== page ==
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This is why I speak to them in parables, because seeing they do not see, and hearing they do not hear, nor do they understand. Bible other translations

“nor do they understand.” Jesus spoke in parables to reveal the hearts of the people who were hearing him speak. Why did some people listen to Jesus but not understand? They did not bother to find out what the teachings meant. Humble, godly people found out what the parables meant while pious, arrogant people did not make the effort to find out. In their arrogance, they covered their ears and closed their hearts, as Matthew’s record portrays (Matthew 13:14-15). This truth is given via the idiom of permission by saying that God has blinded their eyes and hardened their hearts (John 12:38-40). Matthew 13:13-15 cannot be understood without understanding the Semitic idiom that many scholars call “the idiom of permission” (for more on the idiom of permission, see commentary on Romans 9:18; for a good example of the idiom of permission see Exodus 4:21 and its commentary).

Why did the Lord speak to the crowds with parables? To this question, Christ could have responded that he takes his own advice, by not throwing his pearls before the swine (Matt. 7:6). Furthermore, God says, “Do not speak in the hearing of a fool, for he will despise the good sense of your words” (Prov. 23:9). Parables are designed so that the hearers must think, seek, and even ask to understand. By speaking to the crowds in this way, the Lord separates those who have a will to listen and learn from those who foolishly reject his teachings without giving them any thought.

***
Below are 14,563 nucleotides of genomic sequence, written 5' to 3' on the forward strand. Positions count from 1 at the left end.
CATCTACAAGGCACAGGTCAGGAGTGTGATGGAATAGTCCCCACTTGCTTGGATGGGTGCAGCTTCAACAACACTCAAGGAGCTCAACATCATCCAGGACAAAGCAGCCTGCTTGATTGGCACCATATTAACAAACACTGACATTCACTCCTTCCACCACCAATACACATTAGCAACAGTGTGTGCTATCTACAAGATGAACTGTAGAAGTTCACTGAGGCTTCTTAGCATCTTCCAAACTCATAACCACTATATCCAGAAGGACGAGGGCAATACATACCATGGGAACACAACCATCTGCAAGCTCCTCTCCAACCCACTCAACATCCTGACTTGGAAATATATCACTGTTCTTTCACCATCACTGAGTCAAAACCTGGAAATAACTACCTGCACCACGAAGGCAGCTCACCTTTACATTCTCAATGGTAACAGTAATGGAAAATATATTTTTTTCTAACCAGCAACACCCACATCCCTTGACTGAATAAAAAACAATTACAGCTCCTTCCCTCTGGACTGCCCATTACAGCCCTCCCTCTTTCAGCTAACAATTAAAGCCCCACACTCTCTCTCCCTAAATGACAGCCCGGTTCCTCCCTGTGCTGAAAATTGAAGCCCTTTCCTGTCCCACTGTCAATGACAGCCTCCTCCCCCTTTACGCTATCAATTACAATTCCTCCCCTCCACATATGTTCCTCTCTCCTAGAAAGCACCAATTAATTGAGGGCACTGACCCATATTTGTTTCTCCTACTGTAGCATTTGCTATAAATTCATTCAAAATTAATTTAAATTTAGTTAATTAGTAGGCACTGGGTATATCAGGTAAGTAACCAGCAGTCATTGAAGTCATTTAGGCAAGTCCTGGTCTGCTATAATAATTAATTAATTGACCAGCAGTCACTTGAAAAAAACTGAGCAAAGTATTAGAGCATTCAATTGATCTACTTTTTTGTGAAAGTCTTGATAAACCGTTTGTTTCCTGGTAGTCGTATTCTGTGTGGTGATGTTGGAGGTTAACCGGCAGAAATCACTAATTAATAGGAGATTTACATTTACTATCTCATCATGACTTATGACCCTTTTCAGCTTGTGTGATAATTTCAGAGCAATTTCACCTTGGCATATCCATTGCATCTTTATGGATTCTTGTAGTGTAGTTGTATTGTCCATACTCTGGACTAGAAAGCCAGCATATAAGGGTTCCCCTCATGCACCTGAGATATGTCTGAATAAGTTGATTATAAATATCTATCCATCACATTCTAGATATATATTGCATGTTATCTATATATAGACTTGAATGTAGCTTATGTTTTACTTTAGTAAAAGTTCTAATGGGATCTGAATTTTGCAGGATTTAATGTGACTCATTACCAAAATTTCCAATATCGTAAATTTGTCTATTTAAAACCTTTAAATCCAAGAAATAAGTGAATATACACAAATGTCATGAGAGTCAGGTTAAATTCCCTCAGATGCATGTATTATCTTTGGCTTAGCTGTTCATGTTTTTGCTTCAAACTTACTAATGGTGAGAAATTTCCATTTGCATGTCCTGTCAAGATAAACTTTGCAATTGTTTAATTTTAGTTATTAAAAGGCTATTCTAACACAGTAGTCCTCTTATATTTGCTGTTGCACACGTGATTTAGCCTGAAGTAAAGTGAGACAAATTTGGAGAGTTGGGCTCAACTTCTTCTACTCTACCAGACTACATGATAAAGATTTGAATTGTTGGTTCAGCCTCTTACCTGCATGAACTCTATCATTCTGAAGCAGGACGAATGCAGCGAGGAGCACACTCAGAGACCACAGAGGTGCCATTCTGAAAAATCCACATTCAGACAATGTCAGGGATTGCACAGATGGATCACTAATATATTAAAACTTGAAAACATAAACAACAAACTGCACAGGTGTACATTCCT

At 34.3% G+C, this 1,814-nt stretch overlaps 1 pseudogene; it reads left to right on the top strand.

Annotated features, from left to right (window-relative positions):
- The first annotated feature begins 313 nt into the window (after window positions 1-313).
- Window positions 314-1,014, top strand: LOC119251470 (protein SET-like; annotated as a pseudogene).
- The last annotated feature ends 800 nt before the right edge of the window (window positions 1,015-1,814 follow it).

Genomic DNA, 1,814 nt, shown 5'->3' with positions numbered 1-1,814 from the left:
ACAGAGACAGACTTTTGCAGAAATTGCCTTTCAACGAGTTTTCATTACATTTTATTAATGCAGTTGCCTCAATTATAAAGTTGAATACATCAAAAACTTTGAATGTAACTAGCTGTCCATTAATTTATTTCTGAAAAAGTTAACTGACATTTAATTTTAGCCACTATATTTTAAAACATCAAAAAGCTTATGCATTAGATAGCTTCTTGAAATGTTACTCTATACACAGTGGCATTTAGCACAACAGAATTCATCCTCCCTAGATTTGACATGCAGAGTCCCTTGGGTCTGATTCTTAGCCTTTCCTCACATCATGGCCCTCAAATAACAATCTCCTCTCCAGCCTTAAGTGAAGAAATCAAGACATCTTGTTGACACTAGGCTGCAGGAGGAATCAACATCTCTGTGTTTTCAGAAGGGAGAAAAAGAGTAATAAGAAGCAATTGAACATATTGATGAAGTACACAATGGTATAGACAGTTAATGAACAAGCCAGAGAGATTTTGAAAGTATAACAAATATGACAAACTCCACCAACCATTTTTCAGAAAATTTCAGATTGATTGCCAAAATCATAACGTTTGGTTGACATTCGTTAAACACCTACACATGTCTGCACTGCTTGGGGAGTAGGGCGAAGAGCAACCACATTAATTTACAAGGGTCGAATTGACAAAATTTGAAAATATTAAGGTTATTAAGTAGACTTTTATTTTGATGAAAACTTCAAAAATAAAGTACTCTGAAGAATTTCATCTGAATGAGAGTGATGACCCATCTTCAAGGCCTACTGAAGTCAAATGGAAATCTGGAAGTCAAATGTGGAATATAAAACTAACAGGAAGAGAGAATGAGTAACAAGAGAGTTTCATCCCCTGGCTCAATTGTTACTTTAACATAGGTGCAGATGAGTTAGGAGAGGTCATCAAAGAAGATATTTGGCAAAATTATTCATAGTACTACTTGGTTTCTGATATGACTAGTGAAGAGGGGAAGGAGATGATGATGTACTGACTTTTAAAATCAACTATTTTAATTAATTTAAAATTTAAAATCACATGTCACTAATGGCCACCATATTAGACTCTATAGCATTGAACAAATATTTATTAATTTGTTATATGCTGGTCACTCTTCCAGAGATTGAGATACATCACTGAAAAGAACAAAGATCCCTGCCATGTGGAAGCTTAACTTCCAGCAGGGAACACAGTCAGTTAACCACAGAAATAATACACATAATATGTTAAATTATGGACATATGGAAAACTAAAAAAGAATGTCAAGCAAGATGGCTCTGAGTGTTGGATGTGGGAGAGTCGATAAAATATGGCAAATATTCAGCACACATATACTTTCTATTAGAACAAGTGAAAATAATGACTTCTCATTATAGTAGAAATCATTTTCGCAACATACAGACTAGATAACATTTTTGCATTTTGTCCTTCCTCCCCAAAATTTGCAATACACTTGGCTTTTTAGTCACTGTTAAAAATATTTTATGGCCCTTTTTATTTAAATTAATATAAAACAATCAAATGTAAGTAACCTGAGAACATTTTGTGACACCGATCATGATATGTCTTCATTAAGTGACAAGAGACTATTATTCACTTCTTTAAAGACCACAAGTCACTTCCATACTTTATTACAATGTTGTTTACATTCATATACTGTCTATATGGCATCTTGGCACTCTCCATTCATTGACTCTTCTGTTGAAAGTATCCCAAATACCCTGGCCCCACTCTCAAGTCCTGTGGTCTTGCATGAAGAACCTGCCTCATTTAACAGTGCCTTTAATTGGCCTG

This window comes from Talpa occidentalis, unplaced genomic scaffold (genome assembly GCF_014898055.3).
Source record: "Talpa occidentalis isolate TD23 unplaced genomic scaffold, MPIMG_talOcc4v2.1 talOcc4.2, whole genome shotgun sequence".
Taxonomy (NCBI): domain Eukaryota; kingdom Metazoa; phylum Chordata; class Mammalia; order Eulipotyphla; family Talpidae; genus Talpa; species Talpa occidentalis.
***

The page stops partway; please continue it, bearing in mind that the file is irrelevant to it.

All three synoptic gospels record the parable of the Sower in the context of the fulfillment of the prophecy of Isaiah (Matt. 13:10-18; Mark 4:2-12; Luke 8:9-11). John does not relate the Sower parable but speaks of the prophecy of Isaiah (John 12:35-42). It is interesting that the Parable of the Sower is in this context, for that parable deals with how one’s heart is prepared to receive the Good News. In the Parable of the Sower there is no indication that God decides what kind of soil one’s heart is. Rather, it is the person who decides by their thoughts and actions what kind of soil they are. This is where the quotation from Isaiah comes in. Jesus says in Matthew the prophecy “is fulfilled” (Mat. 13:14, present indicative), in that some of those listening had dull hearts and could barely hear, and also that they chose to close their eyes and ears lest they see, hear, understand, and turn. The Greek word for “lest,” mepote (#3379 μήποτε), is an indicator of negative purpose, showing the sinful people purposely intended to not see, hear, or understand. Those Jews hardened their hearts against God, and in general evil people do not want to know God (cp. Job. 21:14; 22:17; Isa. 30:11; Micah 2:6).